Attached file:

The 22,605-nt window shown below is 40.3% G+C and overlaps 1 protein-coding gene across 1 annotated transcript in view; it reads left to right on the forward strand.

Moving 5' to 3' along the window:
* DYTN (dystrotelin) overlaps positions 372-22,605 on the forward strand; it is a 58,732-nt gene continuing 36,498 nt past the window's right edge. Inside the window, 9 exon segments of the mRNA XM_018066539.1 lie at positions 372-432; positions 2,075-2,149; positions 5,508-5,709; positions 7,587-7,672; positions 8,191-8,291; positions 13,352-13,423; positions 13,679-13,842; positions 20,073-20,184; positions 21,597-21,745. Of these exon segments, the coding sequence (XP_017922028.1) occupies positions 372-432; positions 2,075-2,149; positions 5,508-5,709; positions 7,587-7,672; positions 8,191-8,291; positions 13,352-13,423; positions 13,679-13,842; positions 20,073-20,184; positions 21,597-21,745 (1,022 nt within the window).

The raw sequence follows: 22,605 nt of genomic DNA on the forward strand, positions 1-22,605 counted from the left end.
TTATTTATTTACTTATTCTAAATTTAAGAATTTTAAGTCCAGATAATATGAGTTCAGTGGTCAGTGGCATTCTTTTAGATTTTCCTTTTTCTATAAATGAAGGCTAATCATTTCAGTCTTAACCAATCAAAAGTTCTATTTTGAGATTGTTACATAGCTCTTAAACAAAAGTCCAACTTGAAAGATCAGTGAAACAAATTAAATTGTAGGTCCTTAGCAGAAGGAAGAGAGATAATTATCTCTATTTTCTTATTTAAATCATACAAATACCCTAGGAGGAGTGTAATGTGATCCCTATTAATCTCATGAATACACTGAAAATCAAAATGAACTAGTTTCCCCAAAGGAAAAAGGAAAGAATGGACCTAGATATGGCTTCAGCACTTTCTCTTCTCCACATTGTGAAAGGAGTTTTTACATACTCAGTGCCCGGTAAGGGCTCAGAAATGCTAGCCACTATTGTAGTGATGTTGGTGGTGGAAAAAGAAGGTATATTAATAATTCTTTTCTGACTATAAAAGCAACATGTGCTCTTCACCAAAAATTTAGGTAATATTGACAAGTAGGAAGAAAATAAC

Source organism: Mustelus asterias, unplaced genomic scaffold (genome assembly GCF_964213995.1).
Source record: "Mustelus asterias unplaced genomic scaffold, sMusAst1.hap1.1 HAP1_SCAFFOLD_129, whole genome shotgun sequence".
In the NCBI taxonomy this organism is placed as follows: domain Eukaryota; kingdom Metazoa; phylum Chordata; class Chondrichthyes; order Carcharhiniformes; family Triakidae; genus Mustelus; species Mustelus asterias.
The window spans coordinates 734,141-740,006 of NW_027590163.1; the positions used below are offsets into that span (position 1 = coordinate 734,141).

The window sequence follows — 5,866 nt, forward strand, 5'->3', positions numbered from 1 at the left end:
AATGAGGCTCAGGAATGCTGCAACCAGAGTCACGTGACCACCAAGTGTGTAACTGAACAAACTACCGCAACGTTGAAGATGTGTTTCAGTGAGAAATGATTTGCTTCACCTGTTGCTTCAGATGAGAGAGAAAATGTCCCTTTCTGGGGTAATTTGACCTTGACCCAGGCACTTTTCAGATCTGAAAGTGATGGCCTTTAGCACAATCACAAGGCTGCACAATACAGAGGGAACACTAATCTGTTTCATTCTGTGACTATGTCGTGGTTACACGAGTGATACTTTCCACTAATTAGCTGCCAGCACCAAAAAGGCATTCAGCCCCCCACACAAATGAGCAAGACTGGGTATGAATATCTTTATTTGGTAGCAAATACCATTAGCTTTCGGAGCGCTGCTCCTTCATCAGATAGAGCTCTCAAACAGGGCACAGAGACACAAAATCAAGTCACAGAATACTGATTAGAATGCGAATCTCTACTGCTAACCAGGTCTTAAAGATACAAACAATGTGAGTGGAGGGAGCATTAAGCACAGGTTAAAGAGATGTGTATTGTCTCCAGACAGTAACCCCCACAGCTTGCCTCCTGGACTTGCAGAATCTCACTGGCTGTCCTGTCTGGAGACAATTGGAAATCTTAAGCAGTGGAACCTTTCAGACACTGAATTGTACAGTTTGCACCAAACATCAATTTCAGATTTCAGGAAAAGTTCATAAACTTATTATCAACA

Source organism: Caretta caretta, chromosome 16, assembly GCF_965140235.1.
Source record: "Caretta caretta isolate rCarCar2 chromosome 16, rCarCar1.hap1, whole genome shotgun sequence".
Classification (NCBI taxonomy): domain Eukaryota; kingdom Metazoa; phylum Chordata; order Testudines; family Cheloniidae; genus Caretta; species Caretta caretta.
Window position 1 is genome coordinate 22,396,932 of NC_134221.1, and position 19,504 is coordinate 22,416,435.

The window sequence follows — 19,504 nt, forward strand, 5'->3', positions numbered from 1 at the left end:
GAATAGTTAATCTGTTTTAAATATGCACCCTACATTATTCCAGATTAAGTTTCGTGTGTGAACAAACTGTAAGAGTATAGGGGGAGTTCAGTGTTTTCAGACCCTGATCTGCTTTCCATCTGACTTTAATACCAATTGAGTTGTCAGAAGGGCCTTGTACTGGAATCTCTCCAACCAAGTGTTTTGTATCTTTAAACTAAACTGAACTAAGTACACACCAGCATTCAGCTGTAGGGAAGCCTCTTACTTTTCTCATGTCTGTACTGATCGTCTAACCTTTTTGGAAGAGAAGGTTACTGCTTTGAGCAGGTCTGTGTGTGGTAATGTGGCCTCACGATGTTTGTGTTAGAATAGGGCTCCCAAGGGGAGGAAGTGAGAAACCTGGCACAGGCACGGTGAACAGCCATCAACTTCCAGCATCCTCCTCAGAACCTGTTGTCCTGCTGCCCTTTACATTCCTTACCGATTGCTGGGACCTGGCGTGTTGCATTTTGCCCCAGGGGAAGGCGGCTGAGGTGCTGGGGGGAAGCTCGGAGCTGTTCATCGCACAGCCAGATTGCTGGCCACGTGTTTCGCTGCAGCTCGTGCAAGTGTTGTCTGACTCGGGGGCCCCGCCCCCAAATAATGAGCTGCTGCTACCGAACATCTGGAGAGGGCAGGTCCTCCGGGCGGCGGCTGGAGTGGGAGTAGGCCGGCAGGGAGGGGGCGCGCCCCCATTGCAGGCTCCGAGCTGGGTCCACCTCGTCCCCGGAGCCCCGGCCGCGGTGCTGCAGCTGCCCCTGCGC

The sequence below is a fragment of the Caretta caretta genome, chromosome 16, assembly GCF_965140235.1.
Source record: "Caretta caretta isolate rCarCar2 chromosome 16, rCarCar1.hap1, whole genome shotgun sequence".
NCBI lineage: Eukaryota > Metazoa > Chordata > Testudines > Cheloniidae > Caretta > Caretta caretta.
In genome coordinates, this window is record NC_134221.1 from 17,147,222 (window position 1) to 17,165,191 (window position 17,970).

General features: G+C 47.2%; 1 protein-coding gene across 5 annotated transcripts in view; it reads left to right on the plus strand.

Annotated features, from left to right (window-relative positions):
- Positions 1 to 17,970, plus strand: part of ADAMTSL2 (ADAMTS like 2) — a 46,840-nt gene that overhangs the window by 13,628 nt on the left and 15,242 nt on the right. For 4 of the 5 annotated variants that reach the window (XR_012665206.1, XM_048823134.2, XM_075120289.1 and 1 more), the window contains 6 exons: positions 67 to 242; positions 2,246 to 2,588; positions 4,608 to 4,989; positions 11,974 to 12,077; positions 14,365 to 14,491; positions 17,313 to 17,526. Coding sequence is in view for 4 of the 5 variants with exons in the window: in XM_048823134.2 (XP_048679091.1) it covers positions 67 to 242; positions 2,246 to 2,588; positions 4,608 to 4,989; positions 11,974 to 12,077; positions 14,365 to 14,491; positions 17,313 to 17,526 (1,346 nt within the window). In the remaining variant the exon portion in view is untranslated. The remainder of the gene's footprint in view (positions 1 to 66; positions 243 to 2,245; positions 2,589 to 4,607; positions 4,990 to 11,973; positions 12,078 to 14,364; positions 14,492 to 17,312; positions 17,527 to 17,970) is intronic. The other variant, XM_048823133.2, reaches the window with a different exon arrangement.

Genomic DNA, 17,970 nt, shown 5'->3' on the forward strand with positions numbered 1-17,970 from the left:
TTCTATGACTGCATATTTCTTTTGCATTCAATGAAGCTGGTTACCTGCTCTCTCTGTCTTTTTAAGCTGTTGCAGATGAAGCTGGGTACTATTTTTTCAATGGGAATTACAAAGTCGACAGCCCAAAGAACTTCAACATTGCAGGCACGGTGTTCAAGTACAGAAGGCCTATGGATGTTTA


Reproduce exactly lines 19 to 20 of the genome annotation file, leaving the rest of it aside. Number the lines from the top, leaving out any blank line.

Source record: "Caretta caretta isolate rCarCar2 chromosome 16, rCarCar1.hap1, whole genome shotgun sequence".
NCBI lineage: Eukaryota > Metazoa > Chordata > Testudines > Cheloniidae > Caretta > Caretta caretta.